Govt Borrowings Are Sky High
Despite curtailing spending, it is not as if the Modi government is managing within limited means. The CGA data shows that ‘external borrowings’ (that is, loans from foreign sources) have reached Rs 39,165 crore, which is nine times the provision made in the current budget! Similarly, domestic borrowings have touched an astronomical Rs 7.82 lakh crore till July end, which is 99% of the provision in the current Budget. This includes not only commercial borrowing (from banks) but also dipping into Provident Fund, National Small Savings Fund etc. How and when these loans will be returned, and whether interest will be paid or not – nobody knows. Clearly, the Modi government is living dangerously beyond its means. But it doesn’t have enough money to spend on the people.
Fixing the Accounts
To understand the way the government’s economic mandarins are thinking, have a look at the tricks they have pulled on the key question of subsidies. CGA data shows that subsidies have been cut by over 38% in 2020-21. How has this happened?
Nutrient based fertiliser subsidy has dipped by about Rs 1,173 crore over the comparable April-July months last year. But all that the government has done is to not pay the fertiliser companies. The Fertiliser Association of India is claiming that the government owed the companies a whopping Rs 50,000 crore at the beginning of 2020-21, according to a CMIE report. The petroleum subsidy has shrunk by Rs 11,924 crore (about 42%) compared to last year. But, this happened because of international crude oil prices dropping dramatically, and additionally, because of increase in cost of LPG cylinders.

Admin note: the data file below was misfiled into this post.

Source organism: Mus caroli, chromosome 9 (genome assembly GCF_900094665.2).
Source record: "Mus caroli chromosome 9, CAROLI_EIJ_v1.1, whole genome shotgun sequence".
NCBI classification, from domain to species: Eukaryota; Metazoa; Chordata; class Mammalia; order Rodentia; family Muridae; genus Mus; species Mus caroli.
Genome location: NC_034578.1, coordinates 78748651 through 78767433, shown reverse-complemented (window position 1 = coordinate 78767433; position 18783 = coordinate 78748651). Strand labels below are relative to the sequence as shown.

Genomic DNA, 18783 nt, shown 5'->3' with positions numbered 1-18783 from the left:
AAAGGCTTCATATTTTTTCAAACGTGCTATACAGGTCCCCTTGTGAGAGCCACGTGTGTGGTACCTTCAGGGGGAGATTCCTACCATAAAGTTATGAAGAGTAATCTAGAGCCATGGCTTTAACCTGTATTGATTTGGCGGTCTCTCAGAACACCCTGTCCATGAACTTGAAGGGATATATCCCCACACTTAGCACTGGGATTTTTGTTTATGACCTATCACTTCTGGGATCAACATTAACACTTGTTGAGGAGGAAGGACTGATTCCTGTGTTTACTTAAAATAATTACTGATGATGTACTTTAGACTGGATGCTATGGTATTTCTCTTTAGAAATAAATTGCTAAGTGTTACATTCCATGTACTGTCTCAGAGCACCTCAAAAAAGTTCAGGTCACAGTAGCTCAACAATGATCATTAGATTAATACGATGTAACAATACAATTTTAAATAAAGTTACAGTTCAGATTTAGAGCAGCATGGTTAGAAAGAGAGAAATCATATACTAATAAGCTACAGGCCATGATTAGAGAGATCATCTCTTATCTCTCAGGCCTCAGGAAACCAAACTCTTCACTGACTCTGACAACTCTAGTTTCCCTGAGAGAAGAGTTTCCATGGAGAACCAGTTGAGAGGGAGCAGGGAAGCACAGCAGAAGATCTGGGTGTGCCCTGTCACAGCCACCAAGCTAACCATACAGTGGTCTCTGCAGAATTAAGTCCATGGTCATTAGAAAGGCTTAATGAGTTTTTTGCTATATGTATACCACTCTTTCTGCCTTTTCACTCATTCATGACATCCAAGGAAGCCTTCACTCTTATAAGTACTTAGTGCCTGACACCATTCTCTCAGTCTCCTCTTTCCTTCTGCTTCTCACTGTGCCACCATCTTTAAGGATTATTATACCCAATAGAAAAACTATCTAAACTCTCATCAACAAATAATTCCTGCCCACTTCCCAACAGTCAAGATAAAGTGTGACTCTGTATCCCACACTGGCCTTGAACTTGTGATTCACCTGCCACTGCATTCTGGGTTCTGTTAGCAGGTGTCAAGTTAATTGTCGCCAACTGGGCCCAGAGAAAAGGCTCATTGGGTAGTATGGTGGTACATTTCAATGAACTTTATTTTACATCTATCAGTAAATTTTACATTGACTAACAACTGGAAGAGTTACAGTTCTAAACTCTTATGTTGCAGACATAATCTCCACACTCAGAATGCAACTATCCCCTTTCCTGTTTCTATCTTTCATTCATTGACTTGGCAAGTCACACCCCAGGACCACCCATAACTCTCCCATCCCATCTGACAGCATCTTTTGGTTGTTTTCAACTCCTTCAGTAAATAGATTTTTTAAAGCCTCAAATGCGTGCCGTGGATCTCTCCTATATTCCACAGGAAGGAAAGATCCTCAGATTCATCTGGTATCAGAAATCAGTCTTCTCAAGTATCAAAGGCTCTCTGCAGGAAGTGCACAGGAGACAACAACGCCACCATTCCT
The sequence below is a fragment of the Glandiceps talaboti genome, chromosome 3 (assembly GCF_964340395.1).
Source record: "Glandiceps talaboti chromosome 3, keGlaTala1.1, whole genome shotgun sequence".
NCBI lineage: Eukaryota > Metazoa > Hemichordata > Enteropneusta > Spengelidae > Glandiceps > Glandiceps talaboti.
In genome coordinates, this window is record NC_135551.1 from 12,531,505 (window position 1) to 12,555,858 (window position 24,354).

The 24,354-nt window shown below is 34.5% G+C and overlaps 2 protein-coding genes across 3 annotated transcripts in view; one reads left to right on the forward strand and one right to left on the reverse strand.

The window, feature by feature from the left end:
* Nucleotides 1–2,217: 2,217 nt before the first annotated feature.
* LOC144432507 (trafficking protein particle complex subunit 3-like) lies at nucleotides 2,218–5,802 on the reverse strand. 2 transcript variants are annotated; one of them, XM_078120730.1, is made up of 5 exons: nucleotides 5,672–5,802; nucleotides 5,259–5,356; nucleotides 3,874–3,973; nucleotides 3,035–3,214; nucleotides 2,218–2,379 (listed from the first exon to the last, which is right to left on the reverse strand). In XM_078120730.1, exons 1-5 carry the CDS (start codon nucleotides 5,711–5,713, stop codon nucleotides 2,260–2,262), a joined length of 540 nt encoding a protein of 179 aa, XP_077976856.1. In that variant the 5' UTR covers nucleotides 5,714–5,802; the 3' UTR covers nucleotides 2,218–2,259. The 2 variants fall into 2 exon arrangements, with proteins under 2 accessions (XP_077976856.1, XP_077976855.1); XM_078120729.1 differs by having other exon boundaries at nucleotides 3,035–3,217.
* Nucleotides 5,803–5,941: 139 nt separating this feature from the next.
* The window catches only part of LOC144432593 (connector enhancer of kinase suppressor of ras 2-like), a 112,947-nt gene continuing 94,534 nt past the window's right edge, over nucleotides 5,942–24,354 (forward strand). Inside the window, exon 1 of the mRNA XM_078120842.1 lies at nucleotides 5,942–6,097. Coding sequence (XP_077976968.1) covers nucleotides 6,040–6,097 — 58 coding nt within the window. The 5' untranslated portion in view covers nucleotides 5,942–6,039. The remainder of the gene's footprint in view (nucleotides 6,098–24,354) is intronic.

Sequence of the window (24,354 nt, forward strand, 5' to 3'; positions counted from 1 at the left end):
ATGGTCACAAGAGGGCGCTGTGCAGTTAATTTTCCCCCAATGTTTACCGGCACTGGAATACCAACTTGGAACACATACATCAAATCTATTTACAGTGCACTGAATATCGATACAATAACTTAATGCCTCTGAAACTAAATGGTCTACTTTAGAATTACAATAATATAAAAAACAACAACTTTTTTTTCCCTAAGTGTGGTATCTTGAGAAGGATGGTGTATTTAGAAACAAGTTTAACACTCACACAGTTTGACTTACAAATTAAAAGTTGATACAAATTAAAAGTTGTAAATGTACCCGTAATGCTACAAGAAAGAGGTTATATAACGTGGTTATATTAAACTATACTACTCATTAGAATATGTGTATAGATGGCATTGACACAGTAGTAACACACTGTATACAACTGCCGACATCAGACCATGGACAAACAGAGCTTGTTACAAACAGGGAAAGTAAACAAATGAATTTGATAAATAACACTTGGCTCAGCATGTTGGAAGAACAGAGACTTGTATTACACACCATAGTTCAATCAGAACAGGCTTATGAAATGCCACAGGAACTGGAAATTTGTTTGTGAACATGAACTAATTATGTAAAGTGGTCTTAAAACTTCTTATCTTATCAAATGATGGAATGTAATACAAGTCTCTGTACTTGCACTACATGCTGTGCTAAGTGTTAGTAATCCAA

The food subsidy is shown in government accounts as having been reduced by 47.4% or Rs 51,476 crore. But in reality, the government has simply asked the state-owned Food Corporation of India (FCI) to get the money through other sources. Some of this was raised by FCI by taking loans from banks, whose food credit has risen by over 26% by end July 2020. And a major part of the funds was raised from borrowing Rs 1,4 lakh crore from the National Small Savings Fund (NSSF).
In short, the government has essentially transferred its spending on to public sector units like FCI, who in turn have borrowed from banks and NSSF – which means the peoples’ money. How FCI will pay back these loans is a problem for another day.
All this manipulation has been done to show that the government is NOT spending money from its pockets! Why is there need to show this? Because the Modi government wants to impress international credit agencies that it is following the principles of minimum intervention, which in turn impresses the foreign investors and multinational companies.
Clearly, the Modi government is not worried about how Indians survive in these times. Its priority is to please the big business houses (domestic and foreign).